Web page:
One caveat though, the "front desk" for those cabins closes early, at 5pm. We stumbled in at the last possible moment, as the "concierge" was about to leave. As I was filling the registration form, another two travelers walked in and speaking with some undefined European accent asked for room:
- Can we get a room?
- I just gave out the last one
- Can we stay on the campground?
  (campground is located only 100m away and is also run by the state -MM)
- Only if you have the permit
- Can we buy the permit here?
- No, you need to get it in Lihue.  But the office there is already closed.  (Not to mention that it's a 3hr roundtrip drive -MM)
- A look of utter disappointment on guys' faces

When we got to our "cabin" we found that it's actually a full blown 2-bedroom house. It had only 4 beds, but was capable to accomodate a small army. We would hve certainly offerred these guys one of the bedrooms, had we known that we have so much extra space.

Guess what we had for dinner?

BTW, speaking of permits, I tried to get them the "proper" way twice. The first time after spending at least 1/2 hour driving around and asking for directions we finally found the permits office. But it was already closed. They close at 4 and stop issuing permits at 3:30. The other day, as we were passing through Lihue we stopped in this office again. But it happened to be camping permit office for state run campgrounds which are numbered 2 and on that day they were issuing permits only to one of them, which wasn't located were we wanted to go. Permits for county run campgrounds must be obtained in the County Permit Office, which is located in another building. After we made few loops around the town unsuccessfully looking for "another" building, Zara said that being woken up at 5am by a ranger starts to look like a better option.

One would think that all these bureaucratic obstacles were created to prevent campgrounds from overcrowding. But, no, ever campground we saw so far was practically empty, not filled even to 1/10 of it's "comfortable" capacity. Everywhere we stayed we felt like we have the whole place just to ourselves.

Saturday, January 17, 2004

First near-adventure 

This note describes how closely we came to establishing a "permanent encampment" on Kekaha - one of the best beaches, an endless stretch of sand.

Because the beach is so long, instead of walking to their favorite spots, most locals prefer to ride right over the sand in their 4WD trucks. Hey, I've also got a 4WD, why not follow their example?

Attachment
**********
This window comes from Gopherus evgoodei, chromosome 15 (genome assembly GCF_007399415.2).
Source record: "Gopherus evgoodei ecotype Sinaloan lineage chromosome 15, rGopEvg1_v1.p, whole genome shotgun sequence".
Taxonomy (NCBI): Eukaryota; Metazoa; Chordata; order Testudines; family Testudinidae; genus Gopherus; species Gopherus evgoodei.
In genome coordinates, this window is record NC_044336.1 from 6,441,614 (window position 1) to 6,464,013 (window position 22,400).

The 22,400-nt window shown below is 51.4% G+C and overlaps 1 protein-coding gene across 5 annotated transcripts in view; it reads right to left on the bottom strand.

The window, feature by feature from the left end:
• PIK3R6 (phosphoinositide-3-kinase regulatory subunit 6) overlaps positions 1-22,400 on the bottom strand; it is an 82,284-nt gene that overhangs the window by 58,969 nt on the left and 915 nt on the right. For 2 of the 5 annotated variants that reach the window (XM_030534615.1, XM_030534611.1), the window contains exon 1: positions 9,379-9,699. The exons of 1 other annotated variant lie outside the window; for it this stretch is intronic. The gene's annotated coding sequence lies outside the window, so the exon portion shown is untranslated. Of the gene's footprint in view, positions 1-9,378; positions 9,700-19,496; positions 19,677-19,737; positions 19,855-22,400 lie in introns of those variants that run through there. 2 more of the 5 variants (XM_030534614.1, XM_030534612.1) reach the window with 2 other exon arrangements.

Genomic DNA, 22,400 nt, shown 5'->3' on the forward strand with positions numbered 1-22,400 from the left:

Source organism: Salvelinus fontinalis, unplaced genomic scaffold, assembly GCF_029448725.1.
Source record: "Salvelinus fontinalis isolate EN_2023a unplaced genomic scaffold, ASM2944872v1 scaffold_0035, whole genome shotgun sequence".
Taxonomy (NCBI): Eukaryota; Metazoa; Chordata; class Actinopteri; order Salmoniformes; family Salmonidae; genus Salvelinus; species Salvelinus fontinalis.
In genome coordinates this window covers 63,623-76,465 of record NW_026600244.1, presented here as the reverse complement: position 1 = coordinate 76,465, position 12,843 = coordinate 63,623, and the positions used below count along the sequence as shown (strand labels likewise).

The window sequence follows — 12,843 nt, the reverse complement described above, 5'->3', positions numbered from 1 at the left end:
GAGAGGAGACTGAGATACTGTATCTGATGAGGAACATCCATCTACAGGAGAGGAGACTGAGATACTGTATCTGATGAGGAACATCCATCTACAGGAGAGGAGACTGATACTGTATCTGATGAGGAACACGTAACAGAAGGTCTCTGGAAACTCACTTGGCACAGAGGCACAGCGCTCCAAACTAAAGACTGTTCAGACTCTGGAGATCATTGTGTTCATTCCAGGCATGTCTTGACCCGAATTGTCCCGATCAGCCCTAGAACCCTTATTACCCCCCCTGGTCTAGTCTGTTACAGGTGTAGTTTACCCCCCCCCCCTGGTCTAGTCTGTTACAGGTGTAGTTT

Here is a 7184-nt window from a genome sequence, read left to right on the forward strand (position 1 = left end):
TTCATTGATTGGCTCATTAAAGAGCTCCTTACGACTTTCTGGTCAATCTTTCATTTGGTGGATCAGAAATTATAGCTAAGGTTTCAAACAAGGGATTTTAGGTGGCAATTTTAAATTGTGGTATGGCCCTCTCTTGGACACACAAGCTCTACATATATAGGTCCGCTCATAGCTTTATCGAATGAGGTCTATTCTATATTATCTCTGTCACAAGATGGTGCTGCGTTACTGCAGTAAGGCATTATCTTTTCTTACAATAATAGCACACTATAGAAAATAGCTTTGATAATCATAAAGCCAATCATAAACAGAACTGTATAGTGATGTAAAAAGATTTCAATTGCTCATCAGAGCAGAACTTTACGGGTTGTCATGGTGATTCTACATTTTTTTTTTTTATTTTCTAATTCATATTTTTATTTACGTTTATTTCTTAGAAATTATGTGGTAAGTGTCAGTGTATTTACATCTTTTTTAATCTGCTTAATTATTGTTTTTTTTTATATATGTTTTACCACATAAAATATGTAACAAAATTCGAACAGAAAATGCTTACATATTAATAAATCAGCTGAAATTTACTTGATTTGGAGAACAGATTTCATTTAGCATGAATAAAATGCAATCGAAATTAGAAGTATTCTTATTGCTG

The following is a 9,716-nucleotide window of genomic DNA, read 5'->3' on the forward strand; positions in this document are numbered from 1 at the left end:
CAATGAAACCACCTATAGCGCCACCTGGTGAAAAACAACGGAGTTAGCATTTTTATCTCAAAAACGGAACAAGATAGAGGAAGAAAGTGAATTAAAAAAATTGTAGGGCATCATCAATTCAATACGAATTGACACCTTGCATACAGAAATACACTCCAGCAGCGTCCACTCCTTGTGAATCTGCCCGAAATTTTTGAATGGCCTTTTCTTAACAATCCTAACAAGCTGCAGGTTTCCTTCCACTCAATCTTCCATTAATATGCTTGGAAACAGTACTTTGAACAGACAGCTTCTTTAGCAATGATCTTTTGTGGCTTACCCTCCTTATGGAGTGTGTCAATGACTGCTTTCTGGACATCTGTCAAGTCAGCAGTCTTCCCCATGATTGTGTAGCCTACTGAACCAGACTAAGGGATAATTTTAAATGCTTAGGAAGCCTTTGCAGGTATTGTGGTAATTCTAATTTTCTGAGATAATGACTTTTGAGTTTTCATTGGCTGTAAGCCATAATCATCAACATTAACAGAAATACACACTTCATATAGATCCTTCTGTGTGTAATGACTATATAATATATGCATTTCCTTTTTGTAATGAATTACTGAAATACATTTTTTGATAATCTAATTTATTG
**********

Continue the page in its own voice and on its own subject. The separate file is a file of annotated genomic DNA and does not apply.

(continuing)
What I didn't know though is that the kind of SUV Chevy Blazer is, it's good only for riding to suburbian malls. To make the short story even shorter, very soon we got stuck. Any attempt to get out resulted only in sinking deeper and deeper into trouble. Very soon I was sitting in the sand up to the frame - car's underbelly.

Once it happened a bunch of friendly locals stopped nearby. Each of them assumed an expert look and they immediately took charge over the situation. Some of them started to dig sand from under the car, some were pushing broken surfboard under the wheels, while the others got a rope and were trying to pull me out using their pickup.
At one point when I came back bringing some branches, I found 4 guys letting air out of my tires, lowering the pressure. In retrospect it would have been good thing to do before I entered the sand, but now that my frame was already in sand, I think that lowering the pressure only sunk the car deeper.

In the end, despite all these expert efforts, the only really helpful thing they did for me was to boost my moral. At some point they all started to trade stories how they all got stuck at one time or another, so I no longer felt exceptionally stupid. They also left us some bananas. Because, they assured us we are going to be stuck there for a long time and will need food...

Don't take me wrong, I am very grateful to all these guys for their willingness to help, all their enthusiasm, their efforts, advice, food and compassion: "Oh, man, your girlfriend must be very pissed!"

But actually Zara wasn't pissed at all. During this whole commotion she just stretched nearby on the sand and enjoyed the sunshine. Once our helpers left, she got her mobile and called local towing service. They came 10-15 minutes later with a big truck and effortlessly pulled us out...

However the experience of digging car out of sand on my own came handy the next day, when I got us stuck again, in the spot where mobile didn't get the signal... But it's already another story... Either get a better car, or get a better driver :)

Wednesday, January 21, 2004

Snorkeling trip 

So far we managed to keep ourselves entertained without taking any commercial "adventures". But today, partially as my compensation to Zara for enduring the sand dunes we went for something less off-road - a snorkeling trip.
Unfortunately, as Zara's luck had it, this snorkeling trip didn't include actual snorkeling - the waves were too rough. So we just sailed past inaccessible North Coast of the island, saw some whales on our way back, but most of the time we were just bobbling in the sea, doing nothing. When it was finally time to return, somebody complained: "Oh no, we are having so much fun!"
Huh? Either I missed something, or these people have very dull lives.